Over the next 200 hundred years about 500,000 British and other Europeans, migrated to expand the colonies; of these at least half were indentured servants, people who were provided passage, room and board, and usually training in return for a long period of working for the colonist. It was during this period that most of the African slaves were brought to America. This was not open migration, it was migration with a specific purpose and consisted of volunteer farmers, merchants, craftsmen, entrepreneurs, indentured labor, and forced labor.

Immigration had little need for control because it was controlled naturally by the arduous and expensive crossing of the ocean. People who came here as religious pilgrims/refugees, were a problem in their home countries where their emerging churches caused conflict with the establishment; colonization got the problem out of the homeland and helped to develop the colonial production needed to provide a robust merchant trade; a win-win for the home government.

This continued to be the situation through the American Revolution, with the added immigration of mercenary French and Hessian (German) soldiers, some of whom stayed on as residents. The restriction of immigration as a consequence of difficulty and cost began to fail with the formation of the United States, since there was considerable political and social upheaval in Europe and ocean crossing had become much faster, safer, and less expensive. The Constitution was ratified in 1787, and the first immigration law of the United States was passed just three years later in 1790 in which only free white persons could be naturalized. From 1787 to 1820 immigration was less than 8000 per year. The next change was after the civil war when blacks were granted citizenship.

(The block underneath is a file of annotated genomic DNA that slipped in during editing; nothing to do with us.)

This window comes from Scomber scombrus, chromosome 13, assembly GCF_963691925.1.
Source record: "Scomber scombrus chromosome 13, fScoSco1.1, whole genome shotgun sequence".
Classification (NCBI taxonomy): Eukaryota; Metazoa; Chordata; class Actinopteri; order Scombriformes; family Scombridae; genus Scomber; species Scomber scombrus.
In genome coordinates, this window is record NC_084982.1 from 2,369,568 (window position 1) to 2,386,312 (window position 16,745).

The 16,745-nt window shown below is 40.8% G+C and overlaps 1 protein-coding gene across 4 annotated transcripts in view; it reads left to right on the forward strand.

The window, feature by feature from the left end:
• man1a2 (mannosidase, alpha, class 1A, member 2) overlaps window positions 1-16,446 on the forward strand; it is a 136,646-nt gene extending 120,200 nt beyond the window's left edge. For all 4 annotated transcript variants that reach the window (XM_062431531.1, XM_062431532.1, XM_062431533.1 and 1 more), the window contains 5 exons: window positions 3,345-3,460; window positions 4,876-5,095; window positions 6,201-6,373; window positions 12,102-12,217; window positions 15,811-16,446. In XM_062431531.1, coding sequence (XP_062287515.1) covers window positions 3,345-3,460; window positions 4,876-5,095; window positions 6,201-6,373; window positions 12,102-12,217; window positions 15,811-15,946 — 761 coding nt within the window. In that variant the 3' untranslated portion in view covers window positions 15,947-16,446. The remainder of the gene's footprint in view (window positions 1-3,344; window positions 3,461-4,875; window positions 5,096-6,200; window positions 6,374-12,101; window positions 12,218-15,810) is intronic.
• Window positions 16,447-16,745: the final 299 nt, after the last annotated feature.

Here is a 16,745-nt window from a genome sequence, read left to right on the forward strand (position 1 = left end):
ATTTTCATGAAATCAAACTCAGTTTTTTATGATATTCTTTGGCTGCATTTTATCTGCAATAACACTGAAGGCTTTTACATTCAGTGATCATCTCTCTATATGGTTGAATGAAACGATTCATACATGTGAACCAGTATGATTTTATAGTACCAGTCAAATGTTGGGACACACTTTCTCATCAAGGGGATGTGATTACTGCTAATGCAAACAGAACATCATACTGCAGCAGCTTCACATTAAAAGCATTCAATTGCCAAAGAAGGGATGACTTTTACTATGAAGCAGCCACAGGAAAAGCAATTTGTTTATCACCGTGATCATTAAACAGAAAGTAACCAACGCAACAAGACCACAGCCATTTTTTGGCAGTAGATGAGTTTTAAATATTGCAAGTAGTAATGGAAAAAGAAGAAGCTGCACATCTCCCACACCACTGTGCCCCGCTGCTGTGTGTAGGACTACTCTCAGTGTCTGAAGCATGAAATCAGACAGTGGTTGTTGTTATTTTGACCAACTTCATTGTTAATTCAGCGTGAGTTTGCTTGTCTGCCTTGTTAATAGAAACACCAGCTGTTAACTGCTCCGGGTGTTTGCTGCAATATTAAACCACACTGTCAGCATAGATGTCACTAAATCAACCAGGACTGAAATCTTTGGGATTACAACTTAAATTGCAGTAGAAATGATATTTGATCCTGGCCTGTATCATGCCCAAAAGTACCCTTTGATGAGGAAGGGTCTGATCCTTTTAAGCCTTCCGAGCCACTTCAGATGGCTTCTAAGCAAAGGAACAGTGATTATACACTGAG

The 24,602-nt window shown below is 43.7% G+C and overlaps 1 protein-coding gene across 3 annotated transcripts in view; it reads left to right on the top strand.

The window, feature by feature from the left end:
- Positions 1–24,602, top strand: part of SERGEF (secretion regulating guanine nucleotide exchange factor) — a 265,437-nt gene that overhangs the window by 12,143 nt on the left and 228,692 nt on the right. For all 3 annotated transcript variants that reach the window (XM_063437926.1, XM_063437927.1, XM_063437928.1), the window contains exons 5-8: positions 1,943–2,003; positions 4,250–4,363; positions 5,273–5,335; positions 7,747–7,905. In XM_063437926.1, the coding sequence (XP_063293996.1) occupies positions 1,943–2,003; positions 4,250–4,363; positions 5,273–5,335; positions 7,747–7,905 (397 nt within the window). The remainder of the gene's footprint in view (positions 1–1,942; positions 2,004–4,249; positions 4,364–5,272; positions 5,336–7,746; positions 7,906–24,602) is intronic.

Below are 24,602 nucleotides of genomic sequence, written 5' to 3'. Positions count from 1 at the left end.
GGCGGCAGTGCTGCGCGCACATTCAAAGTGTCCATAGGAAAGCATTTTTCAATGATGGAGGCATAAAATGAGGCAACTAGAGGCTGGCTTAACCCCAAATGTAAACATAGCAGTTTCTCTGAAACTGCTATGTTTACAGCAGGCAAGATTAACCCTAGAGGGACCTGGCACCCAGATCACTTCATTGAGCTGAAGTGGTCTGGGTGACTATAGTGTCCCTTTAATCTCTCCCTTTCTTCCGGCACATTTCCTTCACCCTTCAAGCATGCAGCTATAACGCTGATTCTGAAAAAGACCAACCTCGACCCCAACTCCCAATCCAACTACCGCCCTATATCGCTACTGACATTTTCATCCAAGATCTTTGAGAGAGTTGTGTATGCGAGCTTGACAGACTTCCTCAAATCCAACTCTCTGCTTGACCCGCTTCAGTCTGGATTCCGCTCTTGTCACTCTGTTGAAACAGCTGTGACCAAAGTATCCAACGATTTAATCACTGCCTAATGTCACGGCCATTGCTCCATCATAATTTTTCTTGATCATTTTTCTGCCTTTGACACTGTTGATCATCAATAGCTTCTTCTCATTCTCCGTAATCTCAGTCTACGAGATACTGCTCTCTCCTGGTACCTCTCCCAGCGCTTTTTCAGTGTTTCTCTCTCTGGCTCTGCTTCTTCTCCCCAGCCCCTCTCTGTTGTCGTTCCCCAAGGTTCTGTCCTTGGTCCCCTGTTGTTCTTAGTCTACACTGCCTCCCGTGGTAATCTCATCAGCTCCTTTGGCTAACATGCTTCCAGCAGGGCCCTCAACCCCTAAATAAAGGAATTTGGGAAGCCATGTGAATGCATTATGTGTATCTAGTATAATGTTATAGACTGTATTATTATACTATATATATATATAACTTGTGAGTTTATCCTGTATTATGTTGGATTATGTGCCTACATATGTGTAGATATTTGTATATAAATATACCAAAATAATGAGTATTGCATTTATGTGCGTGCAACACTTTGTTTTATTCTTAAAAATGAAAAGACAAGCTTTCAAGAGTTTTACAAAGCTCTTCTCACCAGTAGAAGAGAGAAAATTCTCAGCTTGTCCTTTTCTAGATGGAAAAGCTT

In 1875 the first comprehensive immigration law was passed, replacing the 1790 act. The purpose was to control both the number and nature of immigrants, so that they would not displace American workers, would not be enemies of the U.S., would give up allegiance to all other countries, would learn to read and write English, would not carry communicable disease, could assimilate into the American culture, and were capable of being self-sustaining. Fifteen years later, in 1890 Ellis Island in New York became the primary immigration screening and processing point of entry for European immigrants.